Google Maps, how do we screw with thee? Let me count the ways*:
We love thee to the depth and breadth and height that our souls can reach, which, in the case of the Android icon urinating on an Apple icon last month, took up just a corner of Pakistan’s Ayub National Park.
We also love thee freely… no, scratch that.
We did love you freely – in fact, a little too freely, given that Google’s finally, temporarily pulled the plug on its crowdsourcing map-editing service, until it manages to set up moderation that will quash what it says is escalating map vandalism.
Google Map Maker is now showing this message.
Map Maker will be temporarily unavailable for editing starting May 12, 2015. We are terribly sorry for the interruption this outage might cause to your mapping projects. Please bear with us and plan your activities suitably.
That message links to a detailed explanation from Pavithra Kanakarajan and the Google Map Maker team that explains how one recent, “large-scale” prank – the peeing Android is logically the prime suspect here – caused Google to flip the switch.
The full message:
As some of you know already, we have been experiencing escalated attacks to spam Google Maps over the past few months. The most recent incident was particularly troubling and unfortunate - a strong user in our community chose to go and create a large scale prank on the Map. As a consequence, we suspended auto-approval and user moderation across the globe, till we figured out ways to add more intelligent mechanisms to prevent such incidents.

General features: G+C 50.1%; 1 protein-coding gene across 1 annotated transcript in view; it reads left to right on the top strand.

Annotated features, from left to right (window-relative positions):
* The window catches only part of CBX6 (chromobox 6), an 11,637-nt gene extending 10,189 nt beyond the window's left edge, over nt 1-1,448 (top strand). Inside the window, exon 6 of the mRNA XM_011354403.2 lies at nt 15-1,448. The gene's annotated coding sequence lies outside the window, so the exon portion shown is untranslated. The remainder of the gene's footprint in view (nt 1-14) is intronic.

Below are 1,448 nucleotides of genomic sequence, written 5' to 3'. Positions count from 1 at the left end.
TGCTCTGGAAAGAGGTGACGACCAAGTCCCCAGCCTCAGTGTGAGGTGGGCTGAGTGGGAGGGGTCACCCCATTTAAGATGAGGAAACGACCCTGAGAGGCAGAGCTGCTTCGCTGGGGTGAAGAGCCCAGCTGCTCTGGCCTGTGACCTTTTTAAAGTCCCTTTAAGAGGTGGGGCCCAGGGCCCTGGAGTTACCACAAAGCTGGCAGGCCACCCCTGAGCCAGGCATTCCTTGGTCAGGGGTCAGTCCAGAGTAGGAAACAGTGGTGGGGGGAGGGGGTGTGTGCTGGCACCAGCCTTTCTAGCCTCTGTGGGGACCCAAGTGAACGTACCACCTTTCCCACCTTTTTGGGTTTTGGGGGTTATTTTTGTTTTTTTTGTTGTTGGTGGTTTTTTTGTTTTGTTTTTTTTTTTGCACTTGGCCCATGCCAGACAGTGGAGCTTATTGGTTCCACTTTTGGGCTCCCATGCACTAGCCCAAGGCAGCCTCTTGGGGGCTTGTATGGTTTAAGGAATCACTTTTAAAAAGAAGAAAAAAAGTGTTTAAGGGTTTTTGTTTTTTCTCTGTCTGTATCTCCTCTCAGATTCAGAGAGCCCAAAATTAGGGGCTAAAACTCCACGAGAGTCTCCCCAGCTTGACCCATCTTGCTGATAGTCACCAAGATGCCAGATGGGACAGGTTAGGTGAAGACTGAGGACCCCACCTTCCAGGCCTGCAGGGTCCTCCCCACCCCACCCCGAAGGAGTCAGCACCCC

All of our edits are currently going through a manual review process.
We have been analyzing the problem and have made several changes. However, it is becoming clear that fixing some of this is actually going to take longer than a few days. As you can imagine, turning automated and user moderation off has the direct implication of very large backlogs of edits requiring manual review. This in turn means your edits will take a long time to get published.
Given the current state of the system, we have come to the conclusion that it is not fair to any of our users to let them continue to spend time editing. Every edit you make is essentially going to a backlog that is growing very fast. We believe that it is more fair to only say that if we do not have the capacity to review edits at roughly the rate they come in, we have to take a pause.
We have hence decided to temporarily disable editing across all countries starting Tuesday, May 12, 2015, till we have our moderation system back in action. This will be a temporary situation and one that we hope to come out of as soon as possible.
While this is a very difficult, short term decision, we think this will help us get to a better state faster. More importantly, we believe it is simply the right thing to do to all of you, our valued users who continue to edit with the hope that your changes might go live as fast as you've been used to.
Google introduced the online Map Maker tool in 2008 to enable users worldwide to upload new details and points of interest – such as new roads or parks, for example – to Google Maps.